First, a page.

What makes a good translation?

Why is a good translation critical to a company's success?

A good translation is of utmost importance when venturing into new markets or launching a new product or service. Poorly translated product descriptions or marketing materials compromise the image of a company and question the quality of the services or products offered. 

However, many businesses look for a cheap translation believing that a cheap translation can be actually quality translation, as claimed by the service provider. The truth is, however, that a quality translation required quality translators and such specialists are not "cheap". Subsequently, the cheap and allegedly quality translation, incurs more expenses in the long run. As the companies suffer the consequences of low-quality translations, such as negative customer feedback, dropdown in sales, they realize the need for additional investments in retranslating their content and eventually buying genuinely good translation, which means that they pay twice for translating their materials.

What is translation and how to ensure good translation?

In essence, translation is not a simple word for word substitution but rather a very complex and creative process of rendering the original content in the target language by utilizing equivalent concepts and nuances corresponding to the source text. One of the characteristics of a good translation is that it reads like it was written in the target language. So, clearly, the most important aspect of producing a quality translation is hiring a good translator. Other important aspects that should  be considered are the provider responsibility as well as the usage and usage proficiency of CAT tools on the part of the language service provider.

How to identify a good translator and why hiring a translation company is your best choice?

Identifying a good translator is never an easy task and it involves serious risks. It is best to hire a translation company that would handle recruiting the right linguist for your translation project and save you the time, resources and hassle that this process usually incurs. It is important to always look for an agency with years of experience in the translation industry that has developed screening processes in line with EN 15038, published by the European Committee for Standardization in regards with translation-specific quality management.  

What are the attributes of a good translation?

Quality translation involves, above all, precision, knowledge of the subject matter, linguistic skills, native proficiency of the target language, experience, responsibility and usage of CAT tools.


Quality translation is always precise - which means that all the information should be faithfully conveyed in the target copy. Not only the core message should be conveyed but no  details should be omitted. Good translation is creating a precise equivalent of your source text in the target language.

Knowledge of the subject matter

This is an essential aspect of providing a quality translation. If you want to have your say conveyed adequately in the target language, using the language of your industry, you should only work with translators who either have a background in your subject matter or have years of experience translating similar content. Thus you enhance the quality of your translation and ensure that the translation will employ industry-standard terminology ratified in the target language.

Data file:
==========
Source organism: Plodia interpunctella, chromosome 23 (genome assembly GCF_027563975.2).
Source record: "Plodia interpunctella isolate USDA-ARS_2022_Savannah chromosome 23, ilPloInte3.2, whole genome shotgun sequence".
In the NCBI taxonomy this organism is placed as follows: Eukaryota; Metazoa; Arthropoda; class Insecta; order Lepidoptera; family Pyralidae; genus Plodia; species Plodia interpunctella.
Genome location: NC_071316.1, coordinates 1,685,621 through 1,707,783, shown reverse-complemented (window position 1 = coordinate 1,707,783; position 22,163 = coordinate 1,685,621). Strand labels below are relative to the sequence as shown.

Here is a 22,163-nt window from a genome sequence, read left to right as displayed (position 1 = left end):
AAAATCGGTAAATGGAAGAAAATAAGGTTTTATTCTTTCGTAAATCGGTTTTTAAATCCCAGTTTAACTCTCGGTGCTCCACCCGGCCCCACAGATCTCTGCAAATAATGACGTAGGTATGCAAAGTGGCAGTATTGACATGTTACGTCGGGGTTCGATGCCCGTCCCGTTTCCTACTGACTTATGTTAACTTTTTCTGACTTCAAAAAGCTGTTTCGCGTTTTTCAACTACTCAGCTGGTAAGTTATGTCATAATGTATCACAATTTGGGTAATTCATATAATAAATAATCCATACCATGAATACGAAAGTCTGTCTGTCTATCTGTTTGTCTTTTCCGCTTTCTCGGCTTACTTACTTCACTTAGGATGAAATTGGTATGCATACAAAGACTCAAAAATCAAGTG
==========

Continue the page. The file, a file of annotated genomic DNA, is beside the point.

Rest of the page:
Linguistic education

This is definitely a key factor to creating quality translation. Choosing a translator with linguistic education ensures impeccable grammar and style. A translator with linguistic background has received an in-depth training in the source language, grammar, culture and translation know-how. This ensures a deeper understanding of your culture and source text which is essential for creating a good translation.

Native proficiency

It may seem that the need for native speakers of the target language is somewhat overemphasized by agencies but this is actually a core requirement to creating a good translation. A translator must always translate into his or her native language only, in order to ensure native proficiency of the target text. It is not only important that your provider is native speaker of the target language but he must also reside in the target country as this ensures that  the language is practiced on a daily basis.


You have probably heard the famous Julius Caesar quote: Experience is the teacher of all things. This holds true with the translation industry as well. A quality translation is always the result of years and years of translation experience where translators hone their skills and learn how to handle linguistic challenges quickly and efficiently.


Quality translation is always the result of geared effort and a high degree of responsibility. Even if you happen to hire a highly skilled translator, if he or she lacks responsibility, you would not be able to trust the resulting work. Very often translation projects come with specific instructions and requirements which have to be followed as closely as possible. Terms need to be checked, no matter how experienced a translator is. Deadlines need to be met at all times. All this requires responsibility on the part of the language service provider, so establishing a good relationship with a responsible and responsive, client-oriented LSP is the key for receiving a good translation.

Usage and usage proficiency of CAT tools

The translation quality is substantially improved by using CAT tools in the right way. With the help of advanced CAT tools, expert linguists analyze, utilize a company’s previous translations, compile them in Translation Memories (TMs), and create dictionaries and glossaries both for the company’s internal needs and for reference/implementation in upcoming translation projects. This insures a consistent translation and unique brand name voice even if different translators work on the same project.